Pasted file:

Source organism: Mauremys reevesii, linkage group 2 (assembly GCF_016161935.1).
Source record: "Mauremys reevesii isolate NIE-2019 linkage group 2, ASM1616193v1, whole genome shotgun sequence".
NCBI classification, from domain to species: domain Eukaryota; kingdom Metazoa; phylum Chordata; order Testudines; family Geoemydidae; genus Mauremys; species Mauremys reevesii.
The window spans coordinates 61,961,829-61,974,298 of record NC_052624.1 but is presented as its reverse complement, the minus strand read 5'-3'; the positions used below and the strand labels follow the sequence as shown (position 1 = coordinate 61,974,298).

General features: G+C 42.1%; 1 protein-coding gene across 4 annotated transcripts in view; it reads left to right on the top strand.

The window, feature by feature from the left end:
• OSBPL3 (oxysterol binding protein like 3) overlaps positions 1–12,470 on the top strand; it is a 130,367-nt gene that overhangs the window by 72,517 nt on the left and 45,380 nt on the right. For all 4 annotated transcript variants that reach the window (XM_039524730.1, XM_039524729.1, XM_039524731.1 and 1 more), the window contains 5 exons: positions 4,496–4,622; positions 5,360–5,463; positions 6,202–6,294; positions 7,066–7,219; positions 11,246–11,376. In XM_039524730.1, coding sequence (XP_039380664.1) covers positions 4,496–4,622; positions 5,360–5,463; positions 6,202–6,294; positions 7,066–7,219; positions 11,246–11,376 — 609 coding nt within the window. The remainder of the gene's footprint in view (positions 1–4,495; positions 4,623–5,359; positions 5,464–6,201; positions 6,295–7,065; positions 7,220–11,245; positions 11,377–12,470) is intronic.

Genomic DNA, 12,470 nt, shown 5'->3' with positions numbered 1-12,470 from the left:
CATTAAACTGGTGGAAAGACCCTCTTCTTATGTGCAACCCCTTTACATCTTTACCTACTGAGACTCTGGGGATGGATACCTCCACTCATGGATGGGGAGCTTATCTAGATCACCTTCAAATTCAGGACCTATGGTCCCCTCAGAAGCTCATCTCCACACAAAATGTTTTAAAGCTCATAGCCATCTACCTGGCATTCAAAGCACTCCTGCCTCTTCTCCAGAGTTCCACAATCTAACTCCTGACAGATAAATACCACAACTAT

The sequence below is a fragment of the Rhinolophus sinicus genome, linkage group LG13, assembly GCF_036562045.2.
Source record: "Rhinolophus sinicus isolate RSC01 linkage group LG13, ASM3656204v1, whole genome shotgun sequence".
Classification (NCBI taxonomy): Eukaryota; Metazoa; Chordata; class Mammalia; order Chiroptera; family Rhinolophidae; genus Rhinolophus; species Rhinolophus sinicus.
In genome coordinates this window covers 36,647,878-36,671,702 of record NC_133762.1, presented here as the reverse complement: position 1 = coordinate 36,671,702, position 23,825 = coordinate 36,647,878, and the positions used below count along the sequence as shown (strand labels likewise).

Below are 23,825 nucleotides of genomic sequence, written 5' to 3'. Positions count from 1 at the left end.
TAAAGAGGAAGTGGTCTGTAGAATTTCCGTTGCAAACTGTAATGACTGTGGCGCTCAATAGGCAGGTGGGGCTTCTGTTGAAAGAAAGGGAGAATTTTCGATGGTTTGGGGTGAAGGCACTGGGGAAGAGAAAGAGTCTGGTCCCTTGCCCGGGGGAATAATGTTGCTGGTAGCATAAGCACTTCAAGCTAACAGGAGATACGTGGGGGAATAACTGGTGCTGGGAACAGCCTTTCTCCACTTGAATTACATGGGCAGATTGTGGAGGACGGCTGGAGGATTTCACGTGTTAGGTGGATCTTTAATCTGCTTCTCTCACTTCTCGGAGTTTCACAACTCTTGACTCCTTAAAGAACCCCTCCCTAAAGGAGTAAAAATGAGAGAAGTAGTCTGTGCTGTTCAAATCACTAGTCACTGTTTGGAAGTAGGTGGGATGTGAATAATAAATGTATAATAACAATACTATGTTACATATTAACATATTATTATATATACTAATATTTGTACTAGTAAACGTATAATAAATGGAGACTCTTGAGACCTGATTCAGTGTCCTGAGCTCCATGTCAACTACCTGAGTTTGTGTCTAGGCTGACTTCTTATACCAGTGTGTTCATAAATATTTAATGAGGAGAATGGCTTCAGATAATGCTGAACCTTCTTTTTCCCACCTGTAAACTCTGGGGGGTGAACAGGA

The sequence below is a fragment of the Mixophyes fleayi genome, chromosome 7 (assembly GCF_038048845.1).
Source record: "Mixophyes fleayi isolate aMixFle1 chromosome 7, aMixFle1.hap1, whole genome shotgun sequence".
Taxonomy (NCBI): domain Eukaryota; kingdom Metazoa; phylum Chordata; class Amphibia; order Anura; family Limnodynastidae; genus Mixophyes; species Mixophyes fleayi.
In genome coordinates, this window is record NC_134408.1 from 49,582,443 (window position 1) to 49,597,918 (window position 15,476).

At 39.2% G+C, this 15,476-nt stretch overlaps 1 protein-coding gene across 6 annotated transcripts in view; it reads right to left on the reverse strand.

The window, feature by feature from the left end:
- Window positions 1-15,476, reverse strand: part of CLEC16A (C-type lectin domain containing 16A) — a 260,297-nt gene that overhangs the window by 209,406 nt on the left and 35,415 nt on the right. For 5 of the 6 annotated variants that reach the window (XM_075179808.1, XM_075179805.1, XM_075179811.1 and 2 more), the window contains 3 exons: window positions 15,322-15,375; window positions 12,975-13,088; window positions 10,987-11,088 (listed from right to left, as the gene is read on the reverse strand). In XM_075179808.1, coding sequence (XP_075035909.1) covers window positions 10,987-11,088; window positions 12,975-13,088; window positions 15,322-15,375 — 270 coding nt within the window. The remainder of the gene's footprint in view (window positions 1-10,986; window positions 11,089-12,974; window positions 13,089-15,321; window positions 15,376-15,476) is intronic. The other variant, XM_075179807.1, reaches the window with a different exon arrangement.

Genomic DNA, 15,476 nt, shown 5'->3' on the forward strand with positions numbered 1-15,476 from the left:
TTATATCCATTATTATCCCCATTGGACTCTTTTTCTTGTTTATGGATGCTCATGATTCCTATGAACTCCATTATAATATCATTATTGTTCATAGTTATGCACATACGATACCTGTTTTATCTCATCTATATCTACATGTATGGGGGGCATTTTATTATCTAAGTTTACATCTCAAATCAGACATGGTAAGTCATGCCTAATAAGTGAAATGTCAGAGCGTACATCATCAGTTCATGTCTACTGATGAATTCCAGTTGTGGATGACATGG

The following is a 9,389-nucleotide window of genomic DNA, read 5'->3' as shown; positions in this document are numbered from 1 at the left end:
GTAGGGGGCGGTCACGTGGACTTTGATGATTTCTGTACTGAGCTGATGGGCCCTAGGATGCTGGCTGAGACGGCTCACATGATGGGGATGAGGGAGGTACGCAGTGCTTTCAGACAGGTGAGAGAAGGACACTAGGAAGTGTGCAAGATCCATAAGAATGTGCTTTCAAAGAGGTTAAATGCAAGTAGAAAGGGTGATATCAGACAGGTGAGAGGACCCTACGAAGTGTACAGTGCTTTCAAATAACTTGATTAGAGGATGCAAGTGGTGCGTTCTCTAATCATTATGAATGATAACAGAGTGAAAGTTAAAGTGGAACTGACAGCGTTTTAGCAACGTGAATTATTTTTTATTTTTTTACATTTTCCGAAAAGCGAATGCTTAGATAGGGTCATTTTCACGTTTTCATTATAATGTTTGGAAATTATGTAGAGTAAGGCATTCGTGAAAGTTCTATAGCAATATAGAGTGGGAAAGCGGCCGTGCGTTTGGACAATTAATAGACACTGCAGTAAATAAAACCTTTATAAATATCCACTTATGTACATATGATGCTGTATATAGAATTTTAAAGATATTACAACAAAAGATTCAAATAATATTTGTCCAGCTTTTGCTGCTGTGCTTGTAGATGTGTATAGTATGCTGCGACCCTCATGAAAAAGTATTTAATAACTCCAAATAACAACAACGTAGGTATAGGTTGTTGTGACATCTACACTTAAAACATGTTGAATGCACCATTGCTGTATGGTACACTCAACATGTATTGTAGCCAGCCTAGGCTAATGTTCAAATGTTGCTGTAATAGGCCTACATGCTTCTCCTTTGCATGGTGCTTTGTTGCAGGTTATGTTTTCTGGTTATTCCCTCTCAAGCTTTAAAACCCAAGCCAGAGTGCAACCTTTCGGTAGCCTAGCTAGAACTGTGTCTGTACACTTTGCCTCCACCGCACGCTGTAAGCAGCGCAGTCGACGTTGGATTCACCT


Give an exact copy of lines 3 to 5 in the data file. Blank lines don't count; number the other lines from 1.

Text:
NCBI classification, from domain to species: domain Eukaryota; kingdom Metazoa; phylum Chordata; order Testudines; family Geoemydidae; genus Mauremys; species Mauremys reevesii.
The window spans coordinates 61,961,829-61,974,298 of record NC_052624.1 but is presented as its reverse complement, the minus strand read 5'-3'; the positions used below and the strand labels follow the sequence as shown (position 1 = coordinate 61,974,298).

General features: G+C 42.1%; 1 protein-coding gene across 4 annotated transcripts in view; it reads left to right on the top strand.